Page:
SENATE

Late Saturday night, Reid announced a 12-hour delay on a key procedural vote on his debt ceiling proposal. The vote to end debate and break a GOP filibuster will now be held at 1 p.m. ET Sunday, as opposed to 1 a.m. Forty-three of 47 Senate Republicans signed a letter to Reid Saturday warning that they would not vote for his proposal as currently constituted.

Reid's plan would reduce federal deficits over the next decade by $2.4 trillion while raising the debt ceiling by a similar amount meeting the GOP's demand that total savings should at least equal any total debt ceiling hike. Roughly $1 trillion of the savings is based on the planned U.S. withdrawals from military engagements in Afghanistan and Iraq. Reid's plan also would establish a congressional committee made up of 12 House and Senate members to consider additional options for debt reduction. The committee's proposals would be guaranteed a Senate vote with no amendments by the end of this year. In addition, it incorporates a process proposed by McConnell that would give Obama the authority to raise the debt ceiling in two steps while providing Congress the opportunity to vote its disapproval.

PRESIDENT OBAMA

On Saturday at the White House, Obama met with Reid and House Minority Leader Nancy Pelosi, D-California.

The president has endorsed Reid's plan and threatened to veto Boehner's plan. Obama strongly opposes any bill that doesn't raise the debt ceiling through the 2012 election. He has promised to veto any short-term debt ceiling extension unless it paves the way for a "grand bargain" of more sweeping reforms and revenue increases.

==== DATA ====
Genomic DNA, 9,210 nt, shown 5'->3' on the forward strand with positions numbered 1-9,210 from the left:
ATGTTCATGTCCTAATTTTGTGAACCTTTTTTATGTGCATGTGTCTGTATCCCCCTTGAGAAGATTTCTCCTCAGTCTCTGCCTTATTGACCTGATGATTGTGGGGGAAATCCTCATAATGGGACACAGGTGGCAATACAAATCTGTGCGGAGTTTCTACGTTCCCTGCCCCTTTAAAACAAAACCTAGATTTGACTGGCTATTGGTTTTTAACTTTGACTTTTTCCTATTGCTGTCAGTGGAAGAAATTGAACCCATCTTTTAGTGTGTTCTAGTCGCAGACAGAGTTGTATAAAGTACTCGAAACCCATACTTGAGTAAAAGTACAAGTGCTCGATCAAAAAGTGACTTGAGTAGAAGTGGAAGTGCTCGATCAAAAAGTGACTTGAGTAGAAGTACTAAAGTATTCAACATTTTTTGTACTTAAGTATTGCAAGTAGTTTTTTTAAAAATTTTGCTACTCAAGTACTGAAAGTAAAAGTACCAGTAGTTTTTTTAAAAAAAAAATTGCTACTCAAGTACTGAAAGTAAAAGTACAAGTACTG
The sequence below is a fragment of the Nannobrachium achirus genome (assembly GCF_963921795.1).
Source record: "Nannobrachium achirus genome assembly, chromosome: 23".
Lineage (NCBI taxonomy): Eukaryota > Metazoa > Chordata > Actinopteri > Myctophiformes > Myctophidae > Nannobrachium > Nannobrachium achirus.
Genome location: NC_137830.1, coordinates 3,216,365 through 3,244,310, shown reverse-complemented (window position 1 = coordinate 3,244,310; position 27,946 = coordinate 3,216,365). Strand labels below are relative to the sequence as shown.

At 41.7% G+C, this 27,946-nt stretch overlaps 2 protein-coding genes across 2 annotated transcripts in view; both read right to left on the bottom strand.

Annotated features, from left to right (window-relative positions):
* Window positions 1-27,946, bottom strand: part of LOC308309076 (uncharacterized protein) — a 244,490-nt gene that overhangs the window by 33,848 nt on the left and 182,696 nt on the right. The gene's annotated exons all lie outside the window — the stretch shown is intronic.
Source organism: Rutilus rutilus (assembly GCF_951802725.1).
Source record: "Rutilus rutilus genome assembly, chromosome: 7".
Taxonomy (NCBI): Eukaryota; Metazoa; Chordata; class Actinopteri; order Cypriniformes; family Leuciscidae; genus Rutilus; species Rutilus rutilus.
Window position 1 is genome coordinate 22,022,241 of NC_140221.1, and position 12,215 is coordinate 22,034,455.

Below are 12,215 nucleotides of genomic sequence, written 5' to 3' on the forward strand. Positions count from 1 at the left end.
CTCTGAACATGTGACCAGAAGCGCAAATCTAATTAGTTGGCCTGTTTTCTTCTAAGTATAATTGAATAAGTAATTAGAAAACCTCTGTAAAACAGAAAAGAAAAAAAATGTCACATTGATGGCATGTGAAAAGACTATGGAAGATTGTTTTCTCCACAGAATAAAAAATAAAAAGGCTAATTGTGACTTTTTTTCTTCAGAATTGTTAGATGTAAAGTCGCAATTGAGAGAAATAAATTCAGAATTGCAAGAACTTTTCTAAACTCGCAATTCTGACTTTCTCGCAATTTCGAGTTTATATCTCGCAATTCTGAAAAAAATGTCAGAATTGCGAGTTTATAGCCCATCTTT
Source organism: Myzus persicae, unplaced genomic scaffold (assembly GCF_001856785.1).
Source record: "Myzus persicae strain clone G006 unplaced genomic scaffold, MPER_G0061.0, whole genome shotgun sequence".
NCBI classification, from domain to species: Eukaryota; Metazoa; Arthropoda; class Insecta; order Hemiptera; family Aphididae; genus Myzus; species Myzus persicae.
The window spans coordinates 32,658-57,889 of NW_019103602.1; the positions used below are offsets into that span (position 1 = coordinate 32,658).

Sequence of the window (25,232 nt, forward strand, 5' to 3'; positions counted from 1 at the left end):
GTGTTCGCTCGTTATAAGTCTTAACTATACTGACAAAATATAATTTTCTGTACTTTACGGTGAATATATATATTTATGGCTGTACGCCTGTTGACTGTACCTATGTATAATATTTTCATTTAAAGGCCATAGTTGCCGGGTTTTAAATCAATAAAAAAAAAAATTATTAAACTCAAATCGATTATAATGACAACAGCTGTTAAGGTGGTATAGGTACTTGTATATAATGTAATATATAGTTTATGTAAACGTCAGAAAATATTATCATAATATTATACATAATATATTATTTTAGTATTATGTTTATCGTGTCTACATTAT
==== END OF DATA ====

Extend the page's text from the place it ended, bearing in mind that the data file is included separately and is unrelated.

On Friday, Obama urged Senate Democrats and Republicans to take the lead in congressional negotiations. He said the House GOP plan "has no chance of becoming law." Obama also urged Americans to keep contacting members of Congress in order "to keep the pressure on Washington." The president made a nationally televised plea for compromise Monday night, though he also criticized Republicans for opposing any tax hikes on the wealthy.

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American hikers in Iran could be set free in a week, lawyer says
Josh Fattal and Shane Bauer, seen here in a file photo, have been detained in Iran for nearly two years.
July 31st, 2011
09:02 AM ET

American hikers in Iran could be set free in a week, lawyer says

An Iranian court is scheduled to issue a verdict within a week in the case of two American hikers detained in Iran, the hikers' lawyer Sunday.